The amygdala also stores memories. This ability is dangerous because especially terrifying experiences are stored in the brain and can be triggered at any time, causing nightmares, sleeplessness and heightened anxiety that can be detrimental to our overall health.
For this reason, it is important to monitor how much we subject ourselves to scary things, especially when it comes to children, Cantor says.
Both folklore and how we experience fear have changed over time, mainly due to the increased accessibility to stories and the platform the internet provides for sharing these stories.
Olson uses the 2014 Slender Man stabbing in Waukesha, Wisconsin, a suburb of Milwaukee, as an example to illustrate how narratives surrounding fear can get out of control.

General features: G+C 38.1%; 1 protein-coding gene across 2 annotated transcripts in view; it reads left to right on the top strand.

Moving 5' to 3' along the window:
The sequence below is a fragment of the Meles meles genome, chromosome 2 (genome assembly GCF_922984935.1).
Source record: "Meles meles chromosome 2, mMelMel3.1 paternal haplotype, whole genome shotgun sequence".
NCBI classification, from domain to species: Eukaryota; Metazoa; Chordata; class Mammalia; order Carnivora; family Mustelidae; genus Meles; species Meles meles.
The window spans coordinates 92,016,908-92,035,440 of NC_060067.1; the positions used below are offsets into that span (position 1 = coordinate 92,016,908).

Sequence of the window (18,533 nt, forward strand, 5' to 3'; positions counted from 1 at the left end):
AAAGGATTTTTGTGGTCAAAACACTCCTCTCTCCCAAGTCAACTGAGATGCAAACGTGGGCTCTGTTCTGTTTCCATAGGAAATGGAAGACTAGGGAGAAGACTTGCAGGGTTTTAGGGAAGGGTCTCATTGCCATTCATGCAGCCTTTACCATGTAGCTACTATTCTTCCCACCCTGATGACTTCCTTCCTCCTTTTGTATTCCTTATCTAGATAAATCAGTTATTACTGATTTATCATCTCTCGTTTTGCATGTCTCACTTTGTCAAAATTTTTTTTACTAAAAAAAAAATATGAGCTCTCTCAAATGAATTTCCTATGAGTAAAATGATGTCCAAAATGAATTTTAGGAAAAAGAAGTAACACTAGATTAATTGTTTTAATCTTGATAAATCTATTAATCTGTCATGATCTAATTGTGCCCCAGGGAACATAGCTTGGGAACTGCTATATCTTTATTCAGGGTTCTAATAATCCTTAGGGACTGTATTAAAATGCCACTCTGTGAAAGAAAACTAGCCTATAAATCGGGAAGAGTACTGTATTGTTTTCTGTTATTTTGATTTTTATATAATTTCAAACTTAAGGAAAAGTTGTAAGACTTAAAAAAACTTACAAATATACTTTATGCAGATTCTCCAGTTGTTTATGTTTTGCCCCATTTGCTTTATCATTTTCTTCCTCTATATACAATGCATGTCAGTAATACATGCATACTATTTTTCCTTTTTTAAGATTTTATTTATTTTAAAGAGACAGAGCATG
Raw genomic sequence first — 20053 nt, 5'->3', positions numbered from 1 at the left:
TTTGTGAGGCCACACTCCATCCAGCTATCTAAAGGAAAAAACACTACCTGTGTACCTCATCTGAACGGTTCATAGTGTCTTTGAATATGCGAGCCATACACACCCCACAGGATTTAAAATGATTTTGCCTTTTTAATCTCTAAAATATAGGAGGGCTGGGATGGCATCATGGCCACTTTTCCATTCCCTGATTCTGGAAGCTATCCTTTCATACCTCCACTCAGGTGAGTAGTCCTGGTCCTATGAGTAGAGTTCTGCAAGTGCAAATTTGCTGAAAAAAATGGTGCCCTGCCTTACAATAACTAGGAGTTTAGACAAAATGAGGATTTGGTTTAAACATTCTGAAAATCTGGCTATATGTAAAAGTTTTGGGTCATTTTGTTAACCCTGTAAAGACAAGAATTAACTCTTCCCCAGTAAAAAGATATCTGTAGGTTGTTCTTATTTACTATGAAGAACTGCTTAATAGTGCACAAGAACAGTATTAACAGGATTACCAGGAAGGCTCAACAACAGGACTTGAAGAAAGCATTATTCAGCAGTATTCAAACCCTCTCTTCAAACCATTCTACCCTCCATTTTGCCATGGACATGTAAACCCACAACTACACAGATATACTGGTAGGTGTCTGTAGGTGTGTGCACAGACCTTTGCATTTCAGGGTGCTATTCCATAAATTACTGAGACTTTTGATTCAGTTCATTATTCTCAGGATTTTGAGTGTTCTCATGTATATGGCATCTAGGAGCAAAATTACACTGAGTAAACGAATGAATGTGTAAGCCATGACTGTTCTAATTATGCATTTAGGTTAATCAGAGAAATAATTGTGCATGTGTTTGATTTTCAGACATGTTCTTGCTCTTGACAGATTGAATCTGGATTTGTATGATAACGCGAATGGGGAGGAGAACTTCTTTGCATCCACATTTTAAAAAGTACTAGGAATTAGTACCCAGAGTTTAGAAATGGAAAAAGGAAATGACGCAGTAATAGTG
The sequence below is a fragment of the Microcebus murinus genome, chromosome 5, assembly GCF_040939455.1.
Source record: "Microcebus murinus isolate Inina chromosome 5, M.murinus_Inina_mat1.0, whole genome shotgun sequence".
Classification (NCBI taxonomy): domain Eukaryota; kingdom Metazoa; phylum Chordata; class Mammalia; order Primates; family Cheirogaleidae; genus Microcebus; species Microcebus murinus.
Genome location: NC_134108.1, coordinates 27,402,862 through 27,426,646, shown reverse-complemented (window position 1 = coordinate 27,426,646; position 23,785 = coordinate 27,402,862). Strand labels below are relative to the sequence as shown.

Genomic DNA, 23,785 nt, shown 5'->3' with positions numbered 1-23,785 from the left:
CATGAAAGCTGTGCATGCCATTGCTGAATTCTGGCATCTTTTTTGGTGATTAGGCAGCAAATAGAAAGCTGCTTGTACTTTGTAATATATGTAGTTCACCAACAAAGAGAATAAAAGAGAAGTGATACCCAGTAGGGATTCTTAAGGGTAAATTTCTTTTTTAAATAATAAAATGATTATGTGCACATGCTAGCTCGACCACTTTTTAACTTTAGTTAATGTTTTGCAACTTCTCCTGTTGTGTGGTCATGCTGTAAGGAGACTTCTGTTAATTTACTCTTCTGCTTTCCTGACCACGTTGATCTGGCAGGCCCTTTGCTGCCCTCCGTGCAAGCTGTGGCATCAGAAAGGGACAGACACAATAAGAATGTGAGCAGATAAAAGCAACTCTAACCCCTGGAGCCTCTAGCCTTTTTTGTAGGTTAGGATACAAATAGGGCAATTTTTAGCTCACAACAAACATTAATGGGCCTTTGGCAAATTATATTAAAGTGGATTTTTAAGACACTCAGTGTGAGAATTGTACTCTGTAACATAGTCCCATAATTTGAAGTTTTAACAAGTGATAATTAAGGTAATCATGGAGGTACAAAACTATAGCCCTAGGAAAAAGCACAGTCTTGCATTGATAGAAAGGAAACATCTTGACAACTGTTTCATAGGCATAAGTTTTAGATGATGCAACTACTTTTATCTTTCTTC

An online chat dedicated to the fictitious Slender Man provided a space where people could participate in collaboratively building a story about the evil creature. Contributors added to the narrative for fun and entertainment, but the story became too believable for two middle school girls who ended up committing a terrible act against one of their peers, Olson says.
There is a fine line between how much fear is good for our existence and how much is harmful. The trick is finding the perfect balance.
“I think just the right amount of being frightened or scared may be entertaining,” Cantor says. “And also if you are afraid of something, maybe just the right dosage of scary, but with a twist that makes it less scary, can help you deal with your fears.”
Still, there are ways of taking fear into our own hands that are constructive and enjoyable.
Mike Bass, artist and owner of Madison’s art and gift shop Zip-Dang, says folklore is community. People like sharing things that supposedly happened to them or they have seen. And when certain monsters are associated with a place, the community in that town or village takes pride in the myth.